When It's Time To Speak Up For Your Safety Onstage
Last month, Yann Arnaud, an aerialist with Cirque de Soleil, died after plummeting to the stage in VOLTA. He was performing an aerial straps routine in Tampa, Florida, when one of his hands slipped and he fell 20 feet.
Professional dancers are often asked to perform stunts, some of them extremely dangerous. Even when the risks aren't life-threatening, it's important to listen to your gut.
Don't Feel Obliged To Put Your Safety At Risk
One job is never worth your physical safety. Photo by Louis Blythe/Unsplash
"When you're in the chorus, its tempting to say, 'I'll do it,' when they ask if you'll climb that 40 foot wire," says Broadway veteran Adrian Bailey. He suffered multiple injuries after falling through a trap door, and had to stop performing.
Dancers shouldn't feel obligated to attempt anything that's awkward or frightening. While dancing at the MGM Grand in Las Vegas, I didn't feel comfortable performing 35 feet up in the air on the trapeze without a net. Because I was honest with the circus coach, she let me walk on a ball instead.
If I hadn't spoken up, I would have remained terrified and shaky, doing something that felt unsafe, just to stay employed. Instead, I was cast as an understudy in a role that was much more appropriate for me.
How To Say No When You Feel Unsafe
Ask for a private meeting to express your concerns. Photo by Joshua Ness/Unsplash
It's best to speak up right away, calmly and firmly. You can request a private meeting and say, "I don't feel safe," or "That hurts my back." You don't have to explain why.
If you bring it up respectfully, without an attitude, Bailey says, "you're not going to lose your place in the spotlight."
Which risks are you willing to take? It's a personal decision. I was asked in some shows to fly. I felt secure in the harness, and the person who rigged me was excellent, responsible and trustworthy. For me, it was an exhilarating experience. Other dancers I know refuse to fly. One man told me that he had a cable break during a performance in Reno. He was clinging to the curtain and hanging by one wire, instead of two. After that, he never flew again.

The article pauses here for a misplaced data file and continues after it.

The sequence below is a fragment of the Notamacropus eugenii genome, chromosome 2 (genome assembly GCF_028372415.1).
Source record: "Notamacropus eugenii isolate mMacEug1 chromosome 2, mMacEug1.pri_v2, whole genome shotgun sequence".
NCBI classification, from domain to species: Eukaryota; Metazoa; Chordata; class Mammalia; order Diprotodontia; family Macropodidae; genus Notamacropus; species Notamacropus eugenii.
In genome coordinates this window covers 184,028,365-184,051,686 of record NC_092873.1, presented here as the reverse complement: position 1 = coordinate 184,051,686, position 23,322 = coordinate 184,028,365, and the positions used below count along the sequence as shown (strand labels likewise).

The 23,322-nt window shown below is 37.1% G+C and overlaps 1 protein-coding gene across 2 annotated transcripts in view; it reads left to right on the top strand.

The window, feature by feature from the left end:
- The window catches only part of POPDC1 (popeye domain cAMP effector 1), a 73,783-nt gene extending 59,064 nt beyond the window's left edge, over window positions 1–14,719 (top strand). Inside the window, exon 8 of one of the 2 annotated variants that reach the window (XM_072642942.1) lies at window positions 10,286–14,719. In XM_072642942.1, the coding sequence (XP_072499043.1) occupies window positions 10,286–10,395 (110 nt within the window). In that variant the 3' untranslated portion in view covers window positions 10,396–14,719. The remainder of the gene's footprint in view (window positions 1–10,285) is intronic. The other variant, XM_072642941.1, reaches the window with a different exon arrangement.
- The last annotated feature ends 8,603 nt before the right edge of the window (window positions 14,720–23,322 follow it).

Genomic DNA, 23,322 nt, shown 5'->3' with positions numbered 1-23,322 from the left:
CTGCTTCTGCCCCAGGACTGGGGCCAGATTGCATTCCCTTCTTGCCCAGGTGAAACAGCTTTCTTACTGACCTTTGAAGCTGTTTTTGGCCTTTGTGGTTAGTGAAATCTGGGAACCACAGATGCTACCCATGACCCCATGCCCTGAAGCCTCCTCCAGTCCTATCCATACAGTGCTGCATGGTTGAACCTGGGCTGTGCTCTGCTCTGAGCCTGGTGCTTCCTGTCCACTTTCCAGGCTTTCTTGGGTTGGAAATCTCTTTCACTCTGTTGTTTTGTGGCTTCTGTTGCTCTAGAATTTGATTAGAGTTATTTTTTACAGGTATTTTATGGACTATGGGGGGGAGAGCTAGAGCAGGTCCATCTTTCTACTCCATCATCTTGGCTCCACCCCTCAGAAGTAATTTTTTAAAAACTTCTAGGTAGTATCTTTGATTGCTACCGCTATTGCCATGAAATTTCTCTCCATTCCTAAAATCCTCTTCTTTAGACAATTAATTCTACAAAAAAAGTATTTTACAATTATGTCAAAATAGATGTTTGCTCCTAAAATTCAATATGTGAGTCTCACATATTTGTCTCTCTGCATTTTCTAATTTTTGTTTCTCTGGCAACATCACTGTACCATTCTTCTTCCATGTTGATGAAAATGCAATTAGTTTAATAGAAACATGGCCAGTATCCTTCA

You Can Only Enjoy Performing When You Feel Secure
Don't suffer in silence. Photo by Hailey Kean/UnsplashIt's critical to know and trust anyone you are dependent upon during a show. This includes your dance partners. If you are having trouble with a lift, ask the dance captain to watch you rehearse and advise you. You wouldn't get in the car with a drunk driver behind the wheel—you shouldn't be partnered by a person who is on drugs or intoxicated. (This is more common than people realize.) Stagehands also carry a tremendous responsibility when it comes to the performers' safety.
Professionals may lose their balance, or have an off night. Sometimes the accidents happen after the most challenging part of the act is over. You can slip on the dismount or when sliding down the rope. Nobody ever expects this to happen, but it does.
Each dancer has to decide for themselves which risks they are willing to take. Because if you are anxious about your safety, you won't be able to enjoy performing.
Back in 2011 when Joe Lanteri first approached Katie Langan, chair of Marymount Manhattan College's dance department, about getting involved with New York City Dance Alliance, she was skeptical about the convention/competition world.
"But I was pleasantly surprised by the enormity of talent that was there," she says. "His goal was to start scholarship opportunities, and I said okay, I'm in."
Today, it's fair to say that Lanteri has far surpassed his goal of creating scholarship opportunities. But NYCDA has done so much more, bridging the gap between the convention world and the professional world by forging a wealth of partnerships with dance institutions from Marymount to The Ailey School to Complexions Contemporary Ballet and many more. There's a reason these companies and schools—some of whom otherwise may not see themselves as aligned with the convention/competition world—keep deepening their relationships with NYCDA.
Now, college scholarships are just one of many ways NYCDA has gone beyond the typical weekend-long convention experience and created life-changing opportunities for students. We rounded up some of the most notable ones:
We knew that Ivo van Hove and Anne Teresa de Keersmaeker's production of West Side Story would challenge our preconceived notions about the show.
But a recent Vogue story gives us a taste of just how nontraditional the Broadway revival will be. Most notably, van Hove is cutting "I Feel Pretty" and the "Somewhere" ballet, condensing the show into one act to better reflect the urgency of the 48-hour plot. (The choice has been approved by the West Side Story estate, including Sondheim, who has "long been uncomfortable" with some of the "I Feel Pretty" lyrics.)
"The show must go on" may be a platitude we use to get through everything from costume malfunctions to stormy moods. But when it came to overcoming a literal hurricane, Houston Ballet was buoyed by this mantra to go from devastated to dancing in a matter of weeks—with the help of Harlequin Floors, Houston Ballet's longstanding partner who sprang into action to build new floors in record time.